Top 5
twitter.com/catepol - catepol - 2308 updates
twitter.com/lastmac - Last Mac News [IT] - 1293 updates
twitter.com/gecco - Carlo Minucci - 1291 updates
twitter.com/eio - eio - 1143 updates
twitter.com/elena - elena - 1090 updates

Degree of activity
33% of all Twitter accounts from Italy with a public feed did not post an update in the last 20 days. They can perhaps be considered as inactive accounts. For the Netherlands this was 10% and for Belgium 12%. 57% of all Twitter accounts from Italy with a public feed did post at least one message in the last 7 days, indicating that these accounts are still alive. For the Netherlands this was 73% and for Belgium 74%. These figures indicate that the number of inactive Twitter accounts in Italy is higher than in the other two countries. Perhaps the hype about Twitter is partly over in Italy.

Conclusion
This state of the Italian Twitosphere is only a snapshot, meaning that the figures mentioned in this post have already changed because the Twitosphere is a very dynamic environment with several new accounts being created every day, new connections being made between accounts (friends/followers) and of course new messages being written every hour of the day.

The comparison of the Italian Twitosphere with the Dutch and Belgian Twitospheres reveals that the maturity of Italian Twitosphere is higher. Italian Twitterers have more friends and followers, they have written more messages. On the other hand the number of inactive Twitter accounts is also higher. The fact that 57% of the Italian Twitterers have at least one message in the last 7 days indicates that Twitter is still alive in Italy. Keep on twittering Italy.

I would like to thank Tony Siino for his assistance in identifing Italian Twitter accounts.

April 12, 2007

Twitterment

I just noticed the announcement of Twitterment on the eBiquity blog. Twitterment is a brand new Twitter search engine and buzz tracking system. Twitterment provides a search interface over an index of recent updates obtained periodically from the public timeline API.

I submitted several queries to evaluate the possibilities of Twitterment. Twitterment offers the possiblity to compare the buzz for two search strings. I tried to track a specific trend : how often are people discussing work and sleep ? I tracked these words in different languages, in English of course, but also in French, Spanish, Portuguese, Italian, German and Dutch (my mother tongue). The results are rather different.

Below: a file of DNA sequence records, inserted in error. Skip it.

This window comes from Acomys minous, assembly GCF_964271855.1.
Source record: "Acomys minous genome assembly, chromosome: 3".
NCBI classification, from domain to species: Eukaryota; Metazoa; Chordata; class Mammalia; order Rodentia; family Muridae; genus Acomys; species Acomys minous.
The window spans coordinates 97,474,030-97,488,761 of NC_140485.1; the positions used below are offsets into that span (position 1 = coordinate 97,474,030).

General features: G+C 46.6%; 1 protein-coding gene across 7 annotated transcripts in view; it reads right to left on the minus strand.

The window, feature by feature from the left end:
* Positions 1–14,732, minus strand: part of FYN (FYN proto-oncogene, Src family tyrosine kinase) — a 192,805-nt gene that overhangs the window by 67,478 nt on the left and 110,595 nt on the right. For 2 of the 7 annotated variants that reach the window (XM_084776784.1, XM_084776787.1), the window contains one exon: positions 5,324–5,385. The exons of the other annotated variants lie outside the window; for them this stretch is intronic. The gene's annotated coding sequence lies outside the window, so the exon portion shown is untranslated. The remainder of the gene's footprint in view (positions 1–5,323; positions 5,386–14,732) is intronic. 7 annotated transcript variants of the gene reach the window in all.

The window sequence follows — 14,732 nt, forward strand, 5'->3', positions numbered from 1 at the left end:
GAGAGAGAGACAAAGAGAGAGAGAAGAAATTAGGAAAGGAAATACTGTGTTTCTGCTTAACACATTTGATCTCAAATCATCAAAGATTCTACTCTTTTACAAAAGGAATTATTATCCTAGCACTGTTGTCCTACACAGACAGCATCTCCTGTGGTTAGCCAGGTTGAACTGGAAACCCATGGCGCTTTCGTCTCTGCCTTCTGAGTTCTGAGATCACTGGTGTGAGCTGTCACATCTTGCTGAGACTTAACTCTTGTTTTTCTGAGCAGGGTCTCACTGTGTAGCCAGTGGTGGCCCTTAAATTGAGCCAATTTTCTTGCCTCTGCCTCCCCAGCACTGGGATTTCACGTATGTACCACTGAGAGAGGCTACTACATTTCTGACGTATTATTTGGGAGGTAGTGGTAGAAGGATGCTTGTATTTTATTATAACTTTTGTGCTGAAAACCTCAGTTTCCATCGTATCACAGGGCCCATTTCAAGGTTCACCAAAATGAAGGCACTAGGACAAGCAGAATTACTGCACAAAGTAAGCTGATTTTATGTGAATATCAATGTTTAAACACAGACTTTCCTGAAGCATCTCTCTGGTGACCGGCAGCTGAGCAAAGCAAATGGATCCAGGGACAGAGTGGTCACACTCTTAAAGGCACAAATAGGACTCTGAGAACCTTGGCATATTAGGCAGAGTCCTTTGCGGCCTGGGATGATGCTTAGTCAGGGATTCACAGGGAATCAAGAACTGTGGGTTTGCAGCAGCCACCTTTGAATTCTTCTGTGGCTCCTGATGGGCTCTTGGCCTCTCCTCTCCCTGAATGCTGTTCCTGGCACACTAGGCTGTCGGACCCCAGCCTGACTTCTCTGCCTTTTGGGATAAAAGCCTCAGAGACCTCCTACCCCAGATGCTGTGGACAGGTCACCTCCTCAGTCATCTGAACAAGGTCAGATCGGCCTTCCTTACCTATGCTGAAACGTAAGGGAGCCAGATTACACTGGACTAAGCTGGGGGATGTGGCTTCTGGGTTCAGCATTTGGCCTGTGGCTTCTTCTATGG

Persons twittering in English talk more often about work than about sleep. The time pattern does not reveal real peaks during the day. This is perhaps due to the fact that lots of people, scattered worldwide are using English in there messages.


For French it seems that there is very clear preference for sleep (dormir). The word "dormir" is however also a valid word in other languages, e.g. Spanish and Portuguese. As all graphs in this post show the absolute number of tweets, the only valid conclusion is that Twitter is only used by a small number of people using French to talk about work. A comparision between sleep and work is not possible.


For Spanish speaking twitters, work (trabajar) is a little bit more popular than it is for French speeking twitters. Sleep however remains more popular.


To talk about work is For Portuguese speaking twitters as unpopular as it is for French speeking twitters.


It seems that Italians do not prefer to talk about work, but rather about going to sleep (or not going to sleep ...). This conclusion is again based on a very low number of messages.


Persons using German (in countries such as Germany, Austria or Switserland) apparantly discuss work and sleep in about the same frequency. The number of messages is again very low.


For Dutch, in the morning work ("werken") is more often talked about, whereas going to sleep is popular in the evening. Timings in the graphs are in EST, not in European time.


My main conclusion is that English is the most dominant language, in comparison to the selected languages. Twitterment is a very handy tool to perform the kind of comparisons as discussed in this post.